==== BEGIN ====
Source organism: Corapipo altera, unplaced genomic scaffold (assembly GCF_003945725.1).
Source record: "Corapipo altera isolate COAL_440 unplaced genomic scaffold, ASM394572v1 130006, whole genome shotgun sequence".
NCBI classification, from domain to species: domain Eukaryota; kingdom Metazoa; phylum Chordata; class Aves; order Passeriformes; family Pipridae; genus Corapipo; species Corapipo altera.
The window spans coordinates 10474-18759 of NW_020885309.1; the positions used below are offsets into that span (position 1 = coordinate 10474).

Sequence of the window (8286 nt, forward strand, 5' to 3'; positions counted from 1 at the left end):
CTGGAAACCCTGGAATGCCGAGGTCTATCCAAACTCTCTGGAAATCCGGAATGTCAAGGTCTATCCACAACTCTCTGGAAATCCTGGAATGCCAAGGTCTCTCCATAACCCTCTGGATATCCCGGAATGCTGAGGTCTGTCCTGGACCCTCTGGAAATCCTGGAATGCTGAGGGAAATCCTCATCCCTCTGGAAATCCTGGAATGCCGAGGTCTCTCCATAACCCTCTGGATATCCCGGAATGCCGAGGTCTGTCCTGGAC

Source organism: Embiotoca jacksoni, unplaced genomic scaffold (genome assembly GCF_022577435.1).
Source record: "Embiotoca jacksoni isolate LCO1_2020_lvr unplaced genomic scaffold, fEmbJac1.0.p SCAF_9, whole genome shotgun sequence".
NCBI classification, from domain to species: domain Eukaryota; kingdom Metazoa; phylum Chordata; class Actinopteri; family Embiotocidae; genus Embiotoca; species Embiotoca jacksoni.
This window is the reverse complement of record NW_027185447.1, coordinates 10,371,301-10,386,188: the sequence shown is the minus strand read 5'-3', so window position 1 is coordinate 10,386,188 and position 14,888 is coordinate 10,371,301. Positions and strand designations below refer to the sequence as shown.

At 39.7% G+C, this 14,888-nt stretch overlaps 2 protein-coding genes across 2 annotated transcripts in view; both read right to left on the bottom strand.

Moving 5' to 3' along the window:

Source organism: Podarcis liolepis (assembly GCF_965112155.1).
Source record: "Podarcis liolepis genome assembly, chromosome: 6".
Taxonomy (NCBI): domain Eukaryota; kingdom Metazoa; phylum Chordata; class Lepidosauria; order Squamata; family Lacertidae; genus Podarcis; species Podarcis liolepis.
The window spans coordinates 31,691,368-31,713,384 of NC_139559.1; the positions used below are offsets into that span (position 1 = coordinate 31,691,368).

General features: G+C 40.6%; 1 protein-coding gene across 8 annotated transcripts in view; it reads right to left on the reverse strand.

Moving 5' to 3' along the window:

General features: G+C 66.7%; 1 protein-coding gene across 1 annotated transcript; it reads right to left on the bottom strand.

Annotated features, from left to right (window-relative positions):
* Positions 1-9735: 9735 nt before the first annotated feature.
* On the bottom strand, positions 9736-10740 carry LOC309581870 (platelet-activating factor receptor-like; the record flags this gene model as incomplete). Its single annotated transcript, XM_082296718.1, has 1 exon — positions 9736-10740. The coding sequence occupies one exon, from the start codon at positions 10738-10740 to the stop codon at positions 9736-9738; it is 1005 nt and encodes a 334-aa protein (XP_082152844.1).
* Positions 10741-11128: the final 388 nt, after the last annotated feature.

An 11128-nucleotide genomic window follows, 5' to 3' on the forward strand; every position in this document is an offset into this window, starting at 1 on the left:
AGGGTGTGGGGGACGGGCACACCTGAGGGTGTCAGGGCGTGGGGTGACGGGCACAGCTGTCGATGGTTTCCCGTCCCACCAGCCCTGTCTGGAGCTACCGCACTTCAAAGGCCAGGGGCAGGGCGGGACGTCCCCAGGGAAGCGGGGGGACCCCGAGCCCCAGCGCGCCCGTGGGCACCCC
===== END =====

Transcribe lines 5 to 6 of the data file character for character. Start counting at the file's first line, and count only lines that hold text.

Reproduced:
Sequence of the window (8286 nt, forward strand, 5' to 3'; positions counted from 1 at the left end):
CTGGAAACCCTGGAATGCCGAGGTCTATCCAAACTCTCTGGAAATCCGGAATGTCAAGGTCTATCCACAACTCTCTGGAAATCCTGGAATGCCAAGGTCTCTCCATAACCCTCTGGATATCCCGGAATGCTGAGGTCTGTCCTGGACCCTCTGGAAATCCTGGAATGCTGAGGGAAATCCTCATCCCTCTGGAAATCCTGGAATGCCGAGGTCTCTCCATAACCCTCTGGATATCCCGGAATGCCGAGGTCTGTCCTGGAC